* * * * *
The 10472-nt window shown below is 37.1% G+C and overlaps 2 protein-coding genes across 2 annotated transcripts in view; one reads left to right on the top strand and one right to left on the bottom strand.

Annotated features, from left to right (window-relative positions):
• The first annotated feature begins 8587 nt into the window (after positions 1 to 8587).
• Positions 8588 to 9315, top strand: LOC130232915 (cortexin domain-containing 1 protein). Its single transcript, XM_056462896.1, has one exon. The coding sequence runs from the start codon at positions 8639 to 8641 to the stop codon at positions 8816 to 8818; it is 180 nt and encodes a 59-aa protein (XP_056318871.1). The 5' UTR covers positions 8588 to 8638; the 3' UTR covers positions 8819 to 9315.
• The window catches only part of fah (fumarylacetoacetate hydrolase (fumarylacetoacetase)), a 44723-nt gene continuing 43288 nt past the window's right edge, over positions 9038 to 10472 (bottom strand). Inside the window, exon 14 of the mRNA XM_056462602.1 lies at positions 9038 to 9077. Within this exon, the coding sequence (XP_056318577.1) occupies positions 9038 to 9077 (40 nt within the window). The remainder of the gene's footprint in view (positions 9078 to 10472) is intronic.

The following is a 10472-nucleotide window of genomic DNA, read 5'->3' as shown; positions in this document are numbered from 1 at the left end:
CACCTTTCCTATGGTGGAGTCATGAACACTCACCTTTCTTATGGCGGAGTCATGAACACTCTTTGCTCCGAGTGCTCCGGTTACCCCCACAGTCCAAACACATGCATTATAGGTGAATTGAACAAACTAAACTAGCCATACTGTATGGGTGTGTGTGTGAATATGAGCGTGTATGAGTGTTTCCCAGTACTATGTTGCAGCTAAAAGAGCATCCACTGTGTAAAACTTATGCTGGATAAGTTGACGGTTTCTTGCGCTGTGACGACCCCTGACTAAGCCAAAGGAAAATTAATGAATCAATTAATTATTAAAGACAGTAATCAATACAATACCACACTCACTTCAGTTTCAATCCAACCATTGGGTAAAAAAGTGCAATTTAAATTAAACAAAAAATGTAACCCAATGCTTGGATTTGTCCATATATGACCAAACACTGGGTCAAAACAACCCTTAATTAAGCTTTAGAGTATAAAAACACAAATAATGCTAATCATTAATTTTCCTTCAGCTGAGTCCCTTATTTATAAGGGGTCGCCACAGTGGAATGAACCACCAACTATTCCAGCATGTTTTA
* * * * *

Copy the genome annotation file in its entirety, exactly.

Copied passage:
The 10472-nt window shown below is 37.1% G+C and overlaps 2 protein-coding genes across 2 annotated transcripts in view; one reads left to right on the top strand and one right to left on the bottom strand.

Annotated features, from left to right (window-relative positions):
• The first annotated feature begins 8587 nt into the window (after positions 1 to 8587).
• Positions 8588 to 9315, top strand: LOC130232915 (cortexin domain-containing 1 protein). Its single transcript, XM_056462896.1, has one exon. The coding sequence runs from the start codon at positions 8639 to 8641 to the stop codon at positions 8816 to 8818; it is 180 nt and encodes a 59-aa protein (XP_056318871.1). The 5' UTR covers positions 8588 to 8638; the 3' UTR covers positions 8819 to 9315.
• The window catches only part of fah (fumarylacetoacetate hydrolase (fumarylacetoacetase)), a 44723-nt gene continuing 43288 nt past the window's right edge, over positions 9038 to 10472 (bottom strand). Inside the window, exon 14 of the mRNA XM_056462602.1 lies at positions 9038 to 9077. Within this exon, the coding sequence (XP_056318577.1) occupies positions 9038 to 9077 (40 nt within the window). The remainder of the gene's footprint in view (positions 9078 to 10472) is intronic.

The following is a 10472-nucleotide window of genomic DNA, read 5'->3' as shown; positions in this document are numbered from 1 at the left end:
CACCTTTCCTATGGTGGAGTCATGAACACTCACCTTTCTTATGGCGGAGTCATGAACACTCTTTGCTCCGAGTGCTCCGGTTACCCCCACAGTCCAAACACATGCATTATAGGTGAATTGAACAAACTAAACTAGCCATACTGTATGGGTGTGTGTGTGAATATGAGCGTGTATGAGTGTTTCCCAGTACTATGTTGCAGCTAAAAGAGCATCCACTGTGTAAAACTTATGCTGGATAAGTTGACGGTTTCTTGCGCTGTGACGACCCCTGACTAAGCCAAAGGAAAATTAATGAATCAATTAATTATTAAAGACAGTAATCAATACAATACCACACTCACTTCAGTTTCAATCCAACCATTGGGTAAAAAAGTGCAATTTAAATTAAACAAAAAATGTAACCCAATGCTTGGATTTGTCCATATATGACCAAACACTGGGTCAAAACAACCCTTAATTAAGCTTTAGAGTATAAAAACACAAATAATGCTAATCATTAATTTTCCTTCAGCTGAGTCCCTTATTTATAAGGGGTCGCCACAGTGGAATGAACCACCAACTATTCCAGCATGTTTTA